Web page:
The guy I remember from an album that boasted of being a 30-something “best 17-year old ever” making about $13,000 a year greets me showered and blue-blazered, sporting a white oxford and an equally bright smile. Kevin Whelan calls his Zoom profile picture his “LinkedIn look,” and it betrays an unexpected quirk of a Google search I conducted just prior to my conversation with the Aeon Station frontman: “Kevin Whelan Johnson and Johnson” pops up ahead of “Kevin Whelan Wrens.” Whelan’s official job title is Global Head of R&D Strategic Initiatives and Operations, and he manages about 400 employees. Since 2003, it’s been far more likely that Whelan could give someone a job than a new Wrens song. More disturbing is that the third entry is “Kevin Whelan Obituary.” “Work, rock and then death – that’s a good sequence,” Whelan jokes. But it segues into why he had to kill a Wrens album 18 years in the making so that Aeon Station could live: “I won’t be doing another record like this because I don’t have enough time.”
Aeon Station’s debut album Observatory is almost exactly what you’d expect from an album that involves three-fourths of The Wrens and was intended as a release valve from the painstaking and altogether painful process of making Wrens music. “The weight I was lifting has lifted from me,” Whelan sings during “Air,” quintessentially scuffed, anthemic indie rock that knows not to soar too high, lest its triumphs seem unattainable. But “Better Love” follows immediately after, and its closing line – “here comes a better love/the one you dreamed you’d always have” – is the first time Whelan has written about victory, as opposed to simply defying defeat.
Compared to his more esoteric approach within The Wrens, Whelan describes his writing on Observatory as “fastball,” plainspoken and direct, motivational without being cloying, the sort of pep talks people usually wish they’d get from a higher-up at the office. “When all you know or believe to be true goes wrong/hold on,” Whelan sighs on the introduction, beginning a circle that closes with the final words of Observatory: “Hold strong in this fight because we’re almost through/I’m on my way back home to you.”
Under just about any other circumstances, the mere existence of Observatory would be cause for celebration. At the risk of assuming diehard Wrens fans fall within a certain age demographic, there’s an element of wish fulfilment: an immensely talented musician put his rock fantasies aside to focus on career, marriage and parenting only to realize he can’t be fully present in any of those things without tending to his muse. Whelan’s wife contributed backup vocals to Observatory and, more importantly, an invaluable role as a life coach. “You’re almost not a good person without music in your life,” Whelan recalls being told. “Time is so precious, why are you messing around?”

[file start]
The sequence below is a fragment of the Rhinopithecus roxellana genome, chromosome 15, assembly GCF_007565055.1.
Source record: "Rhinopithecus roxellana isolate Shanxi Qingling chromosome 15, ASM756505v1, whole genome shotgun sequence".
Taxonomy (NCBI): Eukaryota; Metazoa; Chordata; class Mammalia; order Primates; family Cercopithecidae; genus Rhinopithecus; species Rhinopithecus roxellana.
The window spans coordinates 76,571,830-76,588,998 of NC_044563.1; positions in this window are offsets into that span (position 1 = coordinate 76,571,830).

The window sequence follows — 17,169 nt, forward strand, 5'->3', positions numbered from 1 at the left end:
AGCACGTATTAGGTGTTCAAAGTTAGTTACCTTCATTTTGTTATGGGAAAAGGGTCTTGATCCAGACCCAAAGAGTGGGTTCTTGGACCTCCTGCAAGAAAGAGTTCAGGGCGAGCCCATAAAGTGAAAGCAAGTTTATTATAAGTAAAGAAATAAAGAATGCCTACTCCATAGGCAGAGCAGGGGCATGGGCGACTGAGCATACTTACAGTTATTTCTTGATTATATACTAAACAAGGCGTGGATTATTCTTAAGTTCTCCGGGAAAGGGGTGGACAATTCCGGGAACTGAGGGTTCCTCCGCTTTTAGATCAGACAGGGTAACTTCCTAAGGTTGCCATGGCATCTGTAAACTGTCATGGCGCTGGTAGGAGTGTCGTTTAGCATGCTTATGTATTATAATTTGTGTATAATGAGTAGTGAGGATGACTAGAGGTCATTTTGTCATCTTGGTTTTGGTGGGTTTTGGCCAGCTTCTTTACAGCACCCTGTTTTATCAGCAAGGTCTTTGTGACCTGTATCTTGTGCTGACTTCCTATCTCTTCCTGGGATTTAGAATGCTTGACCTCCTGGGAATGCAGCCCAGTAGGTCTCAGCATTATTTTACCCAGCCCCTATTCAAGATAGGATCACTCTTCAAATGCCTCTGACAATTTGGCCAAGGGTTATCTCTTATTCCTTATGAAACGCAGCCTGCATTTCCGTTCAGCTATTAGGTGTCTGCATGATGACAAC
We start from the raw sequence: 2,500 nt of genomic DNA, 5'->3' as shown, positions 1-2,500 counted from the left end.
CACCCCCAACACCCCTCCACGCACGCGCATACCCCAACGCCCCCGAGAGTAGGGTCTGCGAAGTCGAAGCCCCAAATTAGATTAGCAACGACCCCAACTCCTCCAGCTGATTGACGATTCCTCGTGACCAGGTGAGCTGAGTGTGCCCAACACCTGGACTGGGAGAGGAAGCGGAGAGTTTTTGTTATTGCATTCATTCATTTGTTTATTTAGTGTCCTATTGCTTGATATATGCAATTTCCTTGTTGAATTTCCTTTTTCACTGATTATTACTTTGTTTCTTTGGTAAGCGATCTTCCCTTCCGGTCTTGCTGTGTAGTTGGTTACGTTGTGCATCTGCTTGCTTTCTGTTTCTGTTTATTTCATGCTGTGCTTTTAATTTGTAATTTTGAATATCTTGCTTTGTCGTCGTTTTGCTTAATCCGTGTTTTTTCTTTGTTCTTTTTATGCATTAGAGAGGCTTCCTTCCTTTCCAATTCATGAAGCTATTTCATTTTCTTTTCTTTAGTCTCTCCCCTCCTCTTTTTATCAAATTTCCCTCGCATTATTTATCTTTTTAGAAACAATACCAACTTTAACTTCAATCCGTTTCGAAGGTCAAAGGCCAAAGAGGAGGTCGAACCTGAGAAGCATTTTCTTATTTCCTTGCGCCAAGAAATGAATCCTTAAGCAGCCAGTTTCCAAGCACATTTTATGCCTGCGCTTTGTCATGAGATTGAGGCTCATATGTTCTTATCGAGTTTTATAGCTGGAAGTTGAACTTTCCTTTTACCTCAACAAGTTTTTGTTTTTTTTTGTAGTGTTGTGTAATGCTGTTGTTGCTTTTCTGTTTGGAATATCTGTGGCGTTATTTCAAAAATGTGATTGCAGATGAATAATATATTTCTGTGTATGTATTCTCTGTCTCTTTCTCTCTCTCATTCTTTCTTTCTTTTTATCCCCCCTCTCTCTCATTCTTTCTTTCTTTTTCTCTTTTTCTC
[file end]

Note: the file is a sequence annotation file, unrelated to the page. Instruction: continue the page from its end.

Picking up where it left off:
Yet, even the most optimistic take on will register Observatory as a bittersweet success for Whelan. It’s nearly impossible to hear these songs unblemished by the very public battle taking place between Whelan and his estranged co-songwriter Charles Bissell over the excruciatingly protracted and, now, non-existent follow-up to 2003’s cult classic The Meadowlands. It’s been hard to square the past 18 years of tinkering with the actual music that The Wrens make. This sort of mysterious and meticulous process is expected from reclusive, genre-defining geniuses like Kevin Shields or Richard D. James. Or, exorbitantly wealthy perfectionists such as Daft Punk or Frank Ocean. Similarly, with the deflating rumors of the band squabbling over finances, just how much money is there really in the Wrens business? The band currently has about 22,500 monthly listeners on Spotify and they haven’t toured in a decade. “We’ve never had nothing but debt,” Whelan points out.
Even at a time when millions spent the holiday season listening to 30 and watching Get Back, Observatory still feels uniquely burdened by its baggage. Imagine if every Adele interview required equal space for Simon Konecki’s side of the story. Or, if after hundreds of takes on “Get Back” and “Let It Be,” Paul, George and Ringo decided to record them without John Lennon under a different name. “We tried to emulate [The Beatles] on many levels,” Whelan claims, from the democratic songwriting process to The Beatles daily recording book they kept in the studio for inspiration, to their insistence that their drummer sing one song per record.
“What is sadly being missed in many recent articles is that like The Beatles, The Wrens are FOUR people,” Whelan states in a follow-up email. “It is not just Charles and me. It’s also [drummer] Jerry MacDonald and [brother/guitarist] Greg Whelan,” both of whom play on Observatory and will be part of the touring band.
Whelan says that half of Observatory was once earmarked for that “next Wrens album,” including “Alpine Drive,” which premieres today. Whelan envisioned it soundtracking “joyful reunions,” and through its plucked piano and swaying waltz rhythm, it ends Observatory with a seasonally apropos, carol-like uplift. But if the rollout for Observation has been any indication, the comments sections will fixate on one line – “one thousand night shifts will end with the sun/still breaking rocks into songs we never get done.” It can sometimes feel like a Speakerboxxx without The Love Below; resident tinkerer and confounding genius Bissell claims that his solo project is imminent.